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Commissioner's Scandal Could be Leverage in Florida Education Battle


Education Commissioner Tony Bennett may survive a charter school scandal from his time in Indiana. After all, this is Florida, where the bar for ethics in public office is set so low it's usually resting on the ground. However, considering the fact that the controlling party is at internal odds regarding the implementation of Common Core and PARRC, it remains to be seen whether Bennett's diminished status will leave him and a campaigning governor with enough juice to fend off a House Speaker and Senate President who'd like to take a different direction. 

It appears that Bennett and his staff reworked Indiana’s school grading system once it became known that a political heavyweight’s charter school was going to receive a “C.” Christel DeHaan gave millions to Republican politicians including $130,000 to Bennett (Indiana’s equivalent to our Ed Commissioner is an elected post). Other schools benefitted from the changes, but the emails make it pretty clear that it was for the benefit of DeHaan’s Christel House that such changes were made. The school was going to get an A, end of story. 

Bennett’s predicament is just one piece of a much bigger picture regarding education reform, but it could have a scale-tipping impact. As we speak, a considerable amount of disagreement is being had among Florida Republicans concerning new common core standards and the implementation of a replacement assessment for the FCAT.

In 2010, the Florida-based Partnership for the Assessment of Readiness for College and Careers (PARCC) was one of two groups nationally that had been selected as recipients for funding to develop new and more uniformed methods of determining student achievement. Backed by $158 million in federal grant money, the 26-state program was an important part of implementing broad common core standards across the United States.

Ironically, common core is an essentially conservative notion, which has gathered support from moderate liberals as well. One of its biggest proponents is former governor Jeb Bush, who has made conservative education reform his chief issue since leaving office. He championed Bennett for the Florida post and has stood by him through the scandal. 

Governor Scott, who’s been pretty much silent, is a harder read. Scott’s stance on education was somewhat vague when he ran, consisting mostly of generic, far-right talking points signaling support for vouchers, merit pay and charter school expansion (all Bush favorites). However, Republicans at the state level have recently made common core a rallying point against liberal big government.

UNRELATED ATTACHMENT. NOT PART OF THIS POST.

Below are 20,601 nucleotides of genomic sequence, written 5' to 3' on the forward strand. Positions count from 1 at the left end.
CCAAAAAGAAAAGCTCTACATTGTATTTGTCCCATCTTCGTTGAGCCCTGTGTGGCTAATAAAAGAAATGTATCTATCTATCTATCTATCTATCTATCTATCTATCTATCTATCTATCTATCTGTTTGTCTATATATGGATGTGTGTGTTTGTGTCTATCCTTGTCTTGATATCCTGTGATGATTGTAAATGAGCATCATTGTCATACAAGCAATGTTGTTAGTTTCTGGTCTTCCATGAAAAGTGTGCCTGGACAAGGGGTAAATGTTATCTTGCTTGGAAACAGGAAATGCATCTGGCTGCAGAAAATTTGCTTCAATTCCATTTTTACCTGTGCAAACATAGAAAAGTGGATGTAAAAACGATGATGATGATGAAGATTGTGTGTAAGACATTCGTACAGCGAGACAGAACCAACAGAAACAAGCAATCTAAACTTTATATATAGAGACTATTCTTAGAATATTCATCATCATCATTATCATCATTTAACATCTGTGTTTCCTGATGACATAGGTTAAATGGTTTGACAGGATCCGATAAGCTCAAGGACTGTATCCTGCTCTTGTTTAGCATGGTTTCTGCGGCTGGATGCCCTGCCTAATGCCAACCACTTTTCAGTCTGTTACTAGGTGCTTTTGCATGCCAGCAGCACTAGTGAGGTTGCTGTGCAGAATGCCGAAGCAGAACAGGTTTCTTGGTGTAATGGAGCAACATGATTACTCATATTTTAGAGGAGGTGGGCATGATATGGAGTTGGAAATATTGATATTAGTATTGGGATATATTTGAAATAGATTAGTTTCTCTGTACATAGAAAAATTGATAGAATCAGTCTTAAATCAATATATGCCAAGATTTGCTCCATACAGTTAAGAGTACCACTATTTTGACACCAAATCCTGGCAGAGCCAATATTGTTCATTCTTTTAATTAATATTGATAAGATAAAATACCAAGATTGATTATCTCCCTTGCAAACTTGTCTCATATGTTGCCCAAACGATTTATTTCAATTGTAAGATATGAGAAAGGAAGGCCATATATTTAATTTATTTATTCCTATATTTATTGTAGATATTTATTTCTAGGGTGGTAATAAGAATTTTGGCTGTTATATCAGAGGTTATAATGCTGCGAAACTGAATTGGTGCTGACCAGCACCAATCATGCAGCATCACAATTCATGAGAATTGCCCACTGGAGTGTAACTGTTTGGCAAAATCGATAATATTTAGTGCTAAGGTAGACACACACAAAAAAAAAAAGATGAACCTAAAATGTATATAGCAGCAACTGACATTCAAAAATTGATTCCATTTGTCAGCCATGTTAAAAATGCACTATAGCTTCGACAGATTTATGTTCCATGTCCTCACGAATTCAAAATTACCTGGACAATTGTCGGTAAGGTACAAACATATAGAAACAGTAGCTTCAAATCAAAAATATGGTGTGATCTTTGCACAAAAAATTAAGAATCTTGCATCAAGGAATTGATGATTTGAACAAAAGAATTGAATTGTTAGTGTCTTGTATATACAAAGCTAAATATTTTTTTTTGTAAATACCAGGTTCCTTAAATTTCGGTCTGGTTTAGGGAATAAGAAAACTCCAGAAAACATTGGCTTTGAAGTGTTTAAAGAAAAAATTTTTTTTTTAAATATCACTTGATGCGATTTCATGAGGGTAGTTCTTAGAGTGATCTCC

State-level Republicans have lined up to support a pull-out from PARCC, based mostly on regarding cost and test-taking time. Florida Senate President Don Gaetz and House Speaker Will Weatherford sent Bennett a letter urging him to do just that and one can only imagine they see their chances as having improved with Bennett’s diminished standing. 

The commissioner needs cover, as reformers on the left call for his resignation and he has to wonder how much support he’ll get from a governor coming up on reelection – especially one who does not have the full support of the party establishment and can nary afford to have them upstage him with the Tea Party crowd which was so instrumental in the thin coalition that led to his narrow victory in 2010.

The anti-Common Core/PARCC group has also found an ally in Senator Marco Rubio, who needs to bone-up his own Tea Party cred after taking a beating on immigration reform. Rubio, once a Jeb Bush stalwart on education, suddenly insists that he’s all for accountability, but that standards must be maintained at the state level, rather than in Washington.

Despite the fact that Florida isn’t exactly considered an education state, it remains an important player in the big picture. Among states dominated by Republican legislatures, the sunshine state has been progressive in implementing those aforementioned flashpoint issues – merit pay, charter and voucher expansion, etc. In short and just like most other issues, our state government has been for everything that groups like ALEC and Freedomworks like, which until the rubber met the road on federal standards has also been in line with Bush’s agenda.

If legislators can engineer a jump ship on PARCC, the ensuing wave might sink the entire vessel, dealing a major blow to common core. Still, the biggest loser in that scenario would be Bush and given the fact that he’s long been considered the most powerful influence on Florida’s education policy – as well as that of the RNC – that would be quite surprising. Then again, this is politics and we’re talking about an ideological issue with billions of dollars at stake, so we might want to banish that word from the conversation. 

Dennis Maley's column appears every Thursday and Sunday in The Bradenton Times. He can be reached at dennis.maley@thebradentontimes.com. Click here to visit his column archive. Click here to go to his bio page. You can also follow Dennis on Facebook.


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